NC: What is your writing schedule like?
AP: I work Monday to Friday every morning, and then leave the afternoon for returning calls and correspondence. I find the morning best for the initial spewing. Then I have lunch, make my calls, pay the bills, and then take another look at what I’ve written in the morning. I fix the most glaring screw-ups right away so that the next morning when I look at where I am I can proceed right away.
NC: Do you write scene by scene? Do you start at the beginning?
AP: No, I don’t. The beauty of the detailed outline is that I can pick and choose what I feel like. I go shopping in the morning for what I feel like writing that day. I can say, sequentially I’m here but I don’t feel like that today. Today I’ll write the scene where they all kill each other.
NC: So you know your ending when you begin. Does it change at all?
AP: It hasn’t so far, no. Basically my day goes like this: Get up. Take dog out. Turn on computer. Go to current file . . .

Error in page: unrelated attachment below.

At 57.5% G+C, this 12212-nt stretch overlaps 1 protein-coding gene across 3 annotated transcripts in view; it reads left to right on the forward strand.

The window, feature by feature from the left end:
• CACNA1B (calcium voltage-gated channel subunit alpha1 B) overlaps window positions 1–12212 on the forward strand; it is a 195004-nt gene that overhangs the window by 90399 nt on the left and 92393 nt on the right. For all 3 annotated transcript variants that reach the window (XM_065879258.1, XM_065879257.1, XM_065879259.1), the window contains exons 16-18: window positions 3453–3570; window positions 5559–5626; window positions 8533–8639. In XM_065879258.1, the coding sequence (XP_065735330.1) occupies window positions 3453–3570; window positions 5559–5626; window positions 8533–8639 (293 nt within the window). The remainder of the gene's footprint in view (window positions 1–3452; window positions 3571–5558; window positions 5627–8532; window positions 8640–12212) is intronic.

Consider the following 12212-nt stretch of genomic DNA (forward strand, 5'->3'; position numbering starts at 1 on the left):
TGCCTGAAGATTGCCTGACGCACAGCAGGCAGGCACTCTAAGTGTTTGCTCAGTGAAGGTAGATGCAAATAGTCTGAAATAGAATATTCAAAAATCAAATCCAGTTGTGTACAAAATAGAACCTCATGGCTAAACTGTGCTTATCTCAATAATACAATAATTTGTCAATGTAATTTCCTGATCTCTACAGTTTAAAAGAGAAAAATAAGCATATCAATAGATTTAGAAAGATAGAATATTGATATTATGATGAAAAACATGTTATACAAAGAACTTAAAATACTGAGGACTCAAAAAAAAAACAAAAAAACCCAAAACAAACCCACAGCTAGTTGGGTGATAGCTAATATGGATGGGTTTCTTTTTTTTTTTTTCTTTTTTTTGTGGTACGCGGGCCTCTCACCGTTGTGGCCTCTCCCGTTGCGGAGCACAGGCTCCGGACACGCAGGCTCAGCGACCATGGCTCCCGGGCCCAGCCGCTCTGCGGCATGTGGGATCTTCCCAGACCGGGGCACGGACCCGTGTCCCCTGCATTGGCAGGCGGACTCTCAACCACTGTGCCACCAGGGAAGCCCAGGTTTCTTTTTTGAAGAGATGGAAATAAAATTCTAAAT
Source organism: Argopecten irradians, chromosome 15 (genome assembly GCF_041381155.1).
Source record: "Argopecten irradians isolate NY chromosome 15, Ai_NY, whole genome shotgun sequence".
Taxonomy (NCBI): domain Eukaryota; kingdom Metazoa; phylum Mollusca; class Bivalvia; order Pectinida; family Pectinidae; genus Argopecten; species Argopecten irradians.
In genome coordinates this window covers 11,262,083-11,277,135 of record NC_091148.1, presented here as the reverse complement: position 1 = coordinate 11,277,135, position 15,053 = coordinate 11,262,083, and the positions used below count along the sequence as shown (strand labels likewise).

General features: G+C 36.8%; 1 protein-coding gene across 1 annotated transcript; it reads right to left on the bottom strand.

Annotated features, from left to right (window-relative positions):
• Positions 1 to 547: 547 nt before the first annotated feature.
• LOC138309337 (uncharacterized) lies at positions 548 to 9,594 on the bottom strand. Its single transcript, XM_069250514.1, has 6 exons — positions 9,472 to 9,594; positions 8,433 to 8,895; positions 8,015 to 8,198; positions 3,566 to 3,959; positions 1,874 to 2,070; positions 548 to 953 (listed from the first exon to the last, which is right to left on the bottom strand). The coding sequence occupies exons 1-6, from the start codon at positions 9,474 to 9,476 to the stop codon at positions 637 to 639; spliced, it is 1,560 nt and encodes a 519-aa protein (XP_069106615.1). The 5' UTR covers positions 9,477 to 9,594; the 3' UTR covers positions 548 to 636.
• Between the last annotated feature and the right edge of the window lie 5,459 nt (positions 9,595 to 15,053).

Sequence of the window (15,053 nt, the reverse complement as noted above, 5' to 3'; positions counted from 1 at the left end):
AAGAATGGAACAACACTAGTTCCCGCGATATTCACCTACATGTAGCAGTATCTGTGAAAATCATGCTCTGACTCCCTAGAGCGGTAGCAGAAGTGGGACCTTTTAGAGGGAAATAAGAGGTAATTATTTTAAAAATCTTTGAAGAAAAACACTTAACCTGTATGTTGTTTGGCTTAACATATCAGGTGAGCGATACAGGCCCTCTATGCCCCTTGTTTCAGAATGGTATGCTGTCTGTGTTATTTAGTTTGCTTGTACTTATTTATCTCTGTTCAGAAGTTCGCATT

NC: Begin thinking in complete sentences.
AP: Yes. So I’m usually in my housecoat, which is bloody cold when it’s winter. I always mean to have breakfast first, take a shower, and put on real clothes, but I usually write first. I have that Christmas-morning eagerness about getting to work.
NC: Your writing patterns must have radically changed with the novel. Certainly when you were in school you would have had your time much more prescribed for you.
AP: Yes, this is a new development. Before, there were always jobs, or school, or hangovers to tend to. I used to find time between classes, sometimes during classes, to write. Sometimes I wrote really late at night.